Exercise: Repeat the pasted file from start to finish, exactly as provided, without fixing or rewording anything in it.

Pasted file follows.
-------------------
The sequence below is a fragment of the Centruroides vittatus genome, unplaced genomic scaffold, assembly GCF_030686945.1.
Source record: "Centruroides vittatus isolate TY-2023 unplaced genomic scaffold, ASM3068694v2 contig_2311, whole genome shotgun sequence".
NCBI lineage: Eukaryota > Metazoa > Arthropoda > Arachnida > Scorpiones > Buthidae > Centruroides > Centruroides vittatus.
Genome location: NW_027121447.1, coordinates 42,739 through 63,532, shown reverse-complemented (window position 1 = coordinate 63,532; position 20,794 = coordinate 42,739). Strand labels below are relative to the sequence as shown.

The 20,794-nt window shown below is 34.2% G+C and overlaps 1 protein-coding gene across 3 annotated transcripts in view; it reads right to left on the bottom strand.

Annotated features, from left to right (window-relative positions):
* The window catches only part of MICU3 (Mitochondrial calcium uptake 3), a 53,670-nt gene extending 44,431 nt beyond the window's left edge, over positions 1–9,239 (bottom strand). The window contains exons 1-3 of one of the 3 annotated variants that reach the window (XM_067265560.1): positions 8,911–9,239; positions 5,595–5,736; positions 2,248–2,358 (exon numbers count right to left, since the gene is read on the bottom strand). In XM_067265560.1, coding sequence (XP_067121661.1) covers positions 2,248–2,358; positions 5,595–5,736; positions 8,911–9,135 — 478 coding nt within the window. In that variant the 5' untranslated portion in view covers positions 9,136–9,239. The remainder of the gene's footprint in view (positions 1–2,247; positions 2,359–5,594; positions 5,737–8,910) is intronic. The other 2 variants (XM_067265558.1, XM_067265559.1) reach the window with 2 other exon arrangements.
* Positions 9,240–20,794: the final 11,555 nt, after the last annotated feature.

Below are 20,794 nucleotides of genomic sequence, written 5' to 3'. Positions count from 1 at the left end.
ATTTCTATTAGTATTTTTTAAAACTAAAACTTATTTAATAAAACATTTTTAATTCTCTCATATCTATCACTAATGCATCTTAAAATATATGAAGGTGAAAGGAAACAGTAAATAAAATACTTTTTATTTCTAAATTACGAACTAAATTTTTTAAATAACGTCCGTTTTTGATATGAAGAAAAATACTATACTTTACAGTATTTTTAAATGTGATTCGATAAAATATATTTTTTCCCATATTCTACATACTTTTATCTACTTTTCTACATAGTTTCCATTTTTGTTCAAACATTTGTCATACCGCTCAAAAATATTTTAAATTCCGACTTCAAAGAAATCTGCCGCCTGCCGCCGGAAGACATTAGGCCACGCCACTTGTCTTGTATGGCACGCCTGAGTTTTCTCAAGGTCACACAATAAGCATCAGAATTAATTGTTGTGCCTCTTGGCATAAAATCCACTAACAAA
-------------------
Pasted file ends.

The sequence below is a fragment of the Centruroides vittatus genome, unplaced genomic scaffold, assembly GCF_030686945.1.
Source record: "Centruroides vittatus isolate TY-2023 unplaced genomic scaffold, ASM3068694v2 contig_2311, whole genome shotgun sequence".
NCBI lineage: Eukaryota > Metazoa > Arthropoda > Arachnida > Scorpiones > Buthidae > Centruroides > Centruroides vittatus.
Genome location: NW_027121447.1, coordinates 42,739 through 63,532, shown reverse-complemented (window position 1 = coordinate 63,532; position 20,794 = coordinate 42,739). Strand labels below are relative to the sequence as shown.

The 20,794-nt window shown below is 34.2% G+C and overlaps 1 protein-coding gene across 3 annotated transcripts in view; it reads right to left on the bottom strand.

Annotated features, from left to right (window-relative positions):
* The window catches only part of MICU3 (Mitochondrial calcium uptake 3), a 53,670-nt gene extending 44,431 nt beyond the window's left edge, over positions 1–9,239 (bottom strand). The window contains exons 1-3 of one of the 3 annotated variants that reach the window (XM_067265560.1): positions 8,911–9,239; positions 5,595–5,736; positions 2,248–2,358 (exon numbers count right to left, since the gene is read on the bottom strand). In XM_067265560.1, coding sequence (XP_067121661.1) covers positions 2,248–2,358; positions 5,595–5,736; positions 8,911–9,135 — 478 coding nt within the window. In that variant the 5' untranslated portion in view covers positions 9,136–9,239. The remainder of the gene's footprint in view (positions 1–2,247; positions 2,359–5,594; positions 5,737–8,910) is intronic. The other 2 variants (XM_067265558.1, XM_067265559.1) reach the window with 2 other exon arrangements.
* Positions 9,240–20,794: the final 11,555 nt, after the last annotated feature.

Below are 20,794 nucleotides of genomic sequence, written 5' to 3'. Positions count from 1 at the left end.
ATTTCTATTAGTATTTTTTAAAACTAAAACTTATTTAATAAAACATTTTTAATTCTCTCATATCTATCACTAATGCATCTTAAAATATATGAAGGTGAAAGGAAACAGTAAATAAAATACTTTTTATTTCTAAATTACGAACTAAATTTTTTAAATAACGTCCGTTTTTGATATGAAGAAAAATACTATACTTTACAGTATTTTTAAATGTGATTCGATAAAATATATTTTTTCCCATATTCTACATACTTTTATCTACTTTTCTACATAGTTTCCATTTTTGTTCAAACATTTGTCATACCGCTCAAAAATATTTTAAATTCCGACTTCAAAGAAATCTGCCGCCTGCCGCCGGAAGACATTAGGCCACGCCACTTGTCTTGTATGGCACGCCTGAGTTTTCTCAAGGTCACACAATAAGCATCAGAATTAATTGTTGTGCCTCTTGGCATAAAATCCACTAACAAA